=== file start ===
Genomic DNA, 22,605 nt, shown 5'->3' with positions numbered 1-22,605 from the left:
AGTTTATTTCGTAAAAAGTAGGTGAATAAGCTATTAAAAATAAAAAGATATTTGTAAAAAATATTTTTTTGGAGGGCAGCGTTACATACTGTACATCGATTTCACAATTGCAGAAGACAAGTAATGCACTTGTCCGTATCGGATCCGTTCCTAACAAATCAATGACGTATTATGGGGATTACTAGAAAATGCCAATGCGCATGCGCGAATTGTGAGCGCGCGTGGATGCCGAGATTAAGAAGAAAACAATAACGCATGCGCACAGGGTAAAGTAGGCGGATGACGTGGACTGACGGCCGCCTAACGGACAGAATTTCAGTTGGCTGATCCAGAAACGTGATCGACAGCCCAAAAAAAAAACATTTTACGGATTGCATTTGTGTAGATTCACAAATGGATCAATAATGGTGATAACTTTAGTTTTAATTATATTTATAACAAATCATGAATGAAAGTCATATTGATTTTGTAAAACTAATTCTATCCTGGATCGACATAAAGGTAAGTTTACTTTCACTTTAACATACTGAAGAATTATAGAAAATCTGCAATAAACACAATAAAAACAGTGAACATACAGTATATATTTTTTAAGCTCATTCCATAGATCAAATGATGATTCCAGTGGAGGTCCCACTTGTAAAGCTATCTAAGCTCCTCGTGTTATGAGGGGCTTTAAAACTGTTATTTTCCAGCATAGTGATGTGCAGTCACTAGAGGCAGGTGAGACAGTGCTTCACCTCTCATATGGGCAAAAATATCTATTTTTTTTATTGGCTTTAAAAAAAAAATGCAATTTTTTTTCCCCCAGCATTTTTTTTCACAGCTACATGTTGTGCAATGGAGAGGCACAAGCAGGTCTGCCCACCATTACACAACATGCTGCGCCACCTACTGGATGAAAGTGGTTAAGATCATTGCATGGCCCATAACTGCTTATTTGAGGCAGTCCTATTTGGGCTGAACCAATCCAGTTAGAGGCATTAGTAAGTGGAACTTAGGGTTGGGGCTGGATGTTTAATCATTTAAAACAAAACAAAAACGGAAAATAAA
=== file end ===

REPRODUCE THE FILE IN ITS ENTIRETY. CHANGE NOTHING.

Genomic DNA, 22,605 nt, shown 5'->3' with positions numbered 1-22,605 from the left:
AGTTTATTTCGTAAAAAGTAGGTGAATAAGCTATTAAAAATAAAAAGATATTTGTAAAAAATATTTTTTTGGAGGGCAGCGTTACATACTGTACATCGATTTCACAATTGCAGAAGACAAGTAATGCACTTGTCCGTATCGGATCCGTTCCTAACAAATCAATGACGTATTATGGGGATTACTAGAAAATGCCAATGCGCATGCGCGAATTGTGAGCGCGCGTGGATGCCGAGATTAAGAAGAAAACAATAACGCATGCGCACAGGGTAAAGTAGGCGGATGACGTGGACTGACGGCCGCCTAACGGACAGAATTTCAGTTGGCTGATCCAGAAACGTGATCGACAGCCCAAAAAAAAAACATTTTACGGATTGCATTTGTGTAGATTCACAAATGGATCAATAATGGTGATAACTTTAGTTTTAATTATATTTATAACAAATCATGAATGAAAGTCATATTGATTTTGTAAAACTAATTCTATCCTGGATCGACATAAAGGTAAGTTTACTTTCACTTTAACATACTGAAGAATTATAGAAAATCTGCAATAAACACAATAAAAACAGTGAACATACAGTATATATTTTTTAAGCTCATTCCATAGATCAAATGATGATTCCAGTGGAGGTCCCACTTGTAAAGCTATCTAAGCTCCTCGTGTTATGAGGGGCTTTAAAACTGTTATTTTCCAGCATAGTGATGTGCAGTCACTAGAGGCAGGTGAGACAGTGCTTCACCTCTCATATGGGCAAAAATATCTATTTTTTTTATTGGCTTTAAAAAAAAAATGCAATTTTTTTTCCCCCAGCATTTTTTTTCACAGCTACATGTTGTGCAATGGAGAGGCACAAGCAGGTCTGCCCACCATTACACAACATGCTGCGCCACCTACTGGATGAAAGTGGTTAAGATCATTGCATGGCCCATAACTGCTTATTTGAGGCAGTCCTATTTGGGCTGAACCAATCCAGTTAGAGGCATTAGTAAGTGGAACTTAGGGTTGGGGCTGGATGTTTAATCATTTAAAACAAAACAAAAACGGAAAATAAA